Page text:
In a sense that forces us into the solipsistic, philosophical position that there is no absolute knowledge in science. Knowledge is relative and hence some of my critics may say, “Panksepp, you’re trying to study emotional feelings in animals. We don’t even have enough data to believe that the animals have feelings.” My response to them would be, it’s not a matter of proof. Science does not deal in proving things; it provides evidence for a certain argument. So, if you think about Einstein’s Theory of Relativity; he was a mathematician that tried to imagine riding on a beam of light and how the universe and world would change as he approached the speed of light, and he generated mathematics around that vision that changed the world. It led, eventually, to atomic weapons. Without his insights, we would have been spared that agony. I think it’s very much the same for neuroscience. We have to have symbols; we have to use words for how the mental universe is organized. We do not yet have a standard set of words that people agree upon. My argument would be that if you want to understand the mind, you have to go to the very foundation of the mind, sort of like Einstein and the generations of thinkers before him who sought to deal with the actual nature of matter—how it is organized in the world. Once they could systematically order their observations into the Periodic Table of Elements, they could actually predict that there would be other forms of matter. But, you had to have the foundations right, namely those that nature created in the solar furnace. We have to, in psychology, come to terms with what aspects of mind were created long before Homo sapiens walked the face of the earth.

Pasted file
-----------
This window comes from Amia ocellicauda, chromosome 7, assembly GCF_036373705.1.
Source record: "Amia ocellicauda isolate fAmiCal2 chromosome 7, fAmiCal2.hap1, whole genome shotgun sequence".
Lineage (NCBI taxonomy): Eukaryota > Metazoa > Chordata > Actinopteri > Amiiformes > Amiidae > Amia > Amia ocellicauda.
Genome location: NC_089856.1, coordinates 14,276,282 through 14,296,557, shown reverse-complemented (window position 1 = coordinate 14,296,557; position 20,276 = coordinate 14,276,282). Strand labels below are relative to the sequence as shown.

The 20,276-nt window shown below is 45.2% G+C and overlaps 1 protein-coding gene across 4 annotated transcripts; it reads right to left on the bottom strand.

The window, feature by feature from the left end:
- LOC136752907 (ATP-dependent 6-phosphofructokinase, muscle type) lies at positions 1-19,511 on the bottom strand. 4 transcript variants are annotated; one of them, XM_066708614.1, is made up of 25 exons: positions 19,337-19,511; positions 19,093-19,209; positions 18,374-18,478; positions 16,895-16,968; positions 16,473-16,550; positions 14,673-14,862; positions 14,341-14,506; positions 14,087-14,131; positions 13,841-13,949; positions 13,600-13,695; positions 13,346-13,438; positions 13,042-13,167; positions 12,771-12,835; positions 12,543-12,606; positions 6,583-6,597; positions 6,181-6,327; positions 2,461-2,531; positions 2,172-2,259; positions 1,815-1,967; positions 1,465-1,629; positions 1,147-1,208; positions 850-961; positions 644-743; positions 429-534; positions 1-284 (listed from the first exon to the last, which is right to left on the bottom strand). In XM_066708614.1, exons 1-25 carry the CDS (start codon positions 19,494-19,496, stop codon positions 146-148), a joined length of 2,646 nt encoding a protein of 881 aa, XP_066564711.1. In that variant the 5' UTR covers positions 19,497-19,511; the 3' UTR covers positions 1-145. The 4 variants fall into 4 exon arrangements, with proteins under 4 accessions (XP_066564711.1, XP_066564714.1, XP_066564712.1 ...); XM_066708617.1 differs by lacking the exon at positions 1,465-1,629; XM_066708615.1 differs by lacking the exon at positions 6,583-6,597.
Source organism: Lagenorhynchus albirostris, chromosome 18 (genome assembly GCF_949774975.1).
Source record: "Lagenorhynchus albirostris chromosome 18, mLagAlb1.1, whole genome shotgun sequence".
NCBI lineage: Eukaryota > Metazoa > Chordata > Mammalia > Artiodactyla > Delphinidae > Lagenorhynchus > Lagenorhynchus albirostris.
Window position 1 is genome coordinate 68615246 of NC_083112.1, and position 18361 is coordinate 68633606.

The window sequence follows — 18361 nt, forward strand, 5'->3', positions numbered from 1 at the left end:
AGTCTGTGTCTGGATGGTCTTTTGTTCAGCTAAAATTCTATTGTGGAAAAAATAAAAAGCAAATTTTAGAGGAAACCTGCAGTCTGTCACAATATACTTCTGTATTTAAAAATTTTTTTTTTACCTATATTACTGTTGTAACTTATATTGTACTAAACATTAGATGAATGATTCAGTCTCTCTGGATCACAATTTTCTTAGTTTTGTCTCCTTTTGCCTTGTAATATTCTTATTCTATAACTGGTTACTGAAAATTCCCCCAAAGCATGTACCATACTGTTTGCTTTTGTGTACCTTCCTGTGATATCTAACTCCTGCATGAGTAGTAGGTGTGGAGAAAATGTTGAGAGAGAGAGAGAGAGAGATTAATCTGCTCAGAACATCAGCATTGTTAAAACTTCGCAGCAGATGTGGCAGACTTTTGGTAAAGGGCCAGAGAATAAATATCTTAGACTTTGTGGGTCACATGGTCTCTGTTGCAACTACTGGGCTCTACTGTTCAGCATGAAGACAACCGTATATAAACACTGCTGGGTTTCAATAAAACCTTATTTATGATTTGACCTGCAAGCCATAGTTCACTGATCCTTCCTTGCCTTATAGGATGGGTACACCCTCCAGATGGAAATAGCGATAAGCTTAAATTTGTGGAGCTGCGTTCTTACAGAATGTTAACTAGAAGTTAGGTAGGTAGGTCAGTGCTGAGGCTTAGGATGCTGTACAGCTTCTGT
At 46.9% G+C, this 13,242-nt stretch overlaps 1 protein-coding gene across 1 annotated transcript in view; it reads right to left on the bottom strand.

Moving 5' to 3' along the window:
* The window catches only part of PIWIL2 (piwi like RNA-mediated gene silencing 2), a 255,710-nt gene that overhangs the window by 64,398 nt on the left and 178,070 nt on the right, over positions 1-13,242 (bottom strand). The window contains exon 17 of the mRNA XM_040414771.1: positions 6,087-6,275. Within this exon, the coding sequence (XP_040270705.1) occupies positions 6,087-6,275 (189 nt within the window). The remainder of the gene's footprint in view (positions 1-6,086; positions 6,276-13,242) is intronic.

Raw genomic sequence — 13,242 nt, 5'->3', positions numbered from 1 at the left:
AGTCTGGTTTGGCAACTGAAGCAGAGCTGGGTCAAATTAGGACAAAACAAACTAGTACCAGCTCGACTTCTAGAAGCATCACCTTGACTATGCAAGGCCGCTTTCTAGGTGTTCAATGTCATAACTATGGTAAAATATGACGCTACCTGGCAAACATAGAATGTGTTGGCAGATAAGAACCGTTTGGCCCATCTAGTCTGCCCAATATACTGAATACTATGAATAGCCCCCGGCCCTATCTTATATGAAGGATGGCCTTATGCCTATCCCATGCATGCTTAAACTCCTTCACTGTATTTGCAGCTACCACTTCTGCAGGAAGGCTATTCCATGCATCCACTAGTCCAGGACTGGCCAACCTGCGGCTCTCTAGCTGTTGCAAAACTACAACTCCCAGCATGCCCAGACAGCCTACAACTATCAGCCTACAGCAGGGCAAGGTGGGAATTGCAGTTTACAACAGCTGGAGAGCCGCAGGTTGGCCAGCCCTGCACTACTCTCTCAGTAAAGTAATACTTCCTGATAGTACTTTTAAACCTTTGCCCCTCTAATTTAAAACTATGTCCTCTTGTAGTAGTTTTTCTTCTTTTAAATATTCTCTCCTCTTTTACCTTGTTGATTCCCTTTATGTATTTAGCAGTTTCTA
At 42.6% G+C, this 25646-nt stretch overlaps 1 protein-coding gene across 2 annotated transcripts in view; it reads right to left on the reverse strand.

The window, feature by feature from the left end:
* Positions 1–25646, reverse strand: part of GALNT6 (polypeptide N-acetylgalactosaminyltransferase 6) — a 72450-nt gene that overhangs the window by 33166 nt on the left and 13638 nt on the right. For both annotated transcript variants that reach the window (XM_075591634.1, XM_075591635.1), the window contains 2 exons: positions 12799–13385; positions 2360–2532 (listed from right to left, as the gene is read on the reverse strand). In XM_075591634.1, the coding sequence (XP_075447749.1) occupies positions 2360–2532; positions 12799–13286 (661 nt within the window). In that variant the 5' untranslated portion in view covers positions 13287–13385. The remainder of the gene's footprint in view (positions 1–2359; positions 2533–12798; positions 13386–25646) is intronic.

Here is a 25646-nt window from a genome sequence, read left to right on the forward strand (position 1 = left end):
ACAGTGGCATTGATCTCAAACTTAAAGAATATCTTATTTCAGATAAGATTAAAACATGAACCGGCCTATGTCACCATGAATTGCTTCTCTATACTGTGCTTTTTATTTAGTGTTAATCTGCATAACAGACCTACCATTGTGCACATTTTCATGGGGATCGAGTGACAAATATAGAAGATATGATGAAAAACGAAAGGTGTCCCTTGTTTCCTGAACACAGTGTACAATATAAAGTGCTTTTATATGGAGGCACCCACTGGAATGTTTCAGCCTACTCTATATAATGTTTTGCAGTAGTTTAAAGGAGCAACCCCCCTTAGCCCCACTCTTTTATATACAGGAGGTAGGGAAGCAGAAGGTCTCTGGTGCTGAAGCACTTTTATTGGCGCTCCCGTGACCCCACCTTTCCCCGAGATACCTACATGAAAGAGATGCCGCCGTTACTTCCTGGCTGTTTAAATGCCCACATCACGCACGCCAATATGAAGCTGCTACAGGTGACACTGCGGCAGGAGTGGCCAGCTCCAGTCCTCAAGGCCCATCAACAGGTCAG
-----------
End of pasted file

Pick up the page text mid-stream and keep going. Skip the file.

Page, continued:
Understanding the nature of emotional feelings.

Understanding the nature of emotional feelings.
Jaak Panksepp

Regrettably, recognizing how much we share with the animals has not been a major perspective for understanding the human brain and the human mind. Psychology has philosophical traditions that go back to Descartes and dualism--that mind and body are separable. In contrast, his young colleague, Spinoza, said, “No, there is not a dualism here; there is one very complex process. The mind is unified with the body and the brain.” I think that with the modern view, practically all scientists agree with that, but our science education systems are not yet designed to accept that as a given.

I was delighted to be invited by the APPPAH organizing committee to talk about my work, which is trying to understand the fundamental nature of emotional feelings. The reason I got into this field in the first place was because as an undergraduate I had been working in the back wards of a psychiatric hospital in Pittsburg, and decided I wanted to work in this clinical field. So, I figured I’d take psychology courses my last year at University of Pittsburg and, you know, continue in Clinical Psychology rather than engineering, and indeed started graduate work in that field at UMass. That was back about 1965. There was no conversation about the nature of emotions at that time, certainly not in the sense of understanding affective feelings deeply at the neuroscience level. So, I gradually started developing the field, which is now called Affective Neuroscience, that I think has a lot of implications for understanding ourselves as creatures of the world and what we share with the other creatures. So, the invitation to APPPAH was very intriguing because this group is dealing with infants and their development in the most humanistic and subtle ways possible. So, I was really delighted that they asked me to talk about emotions, or indeed, whatever I wished to talk about.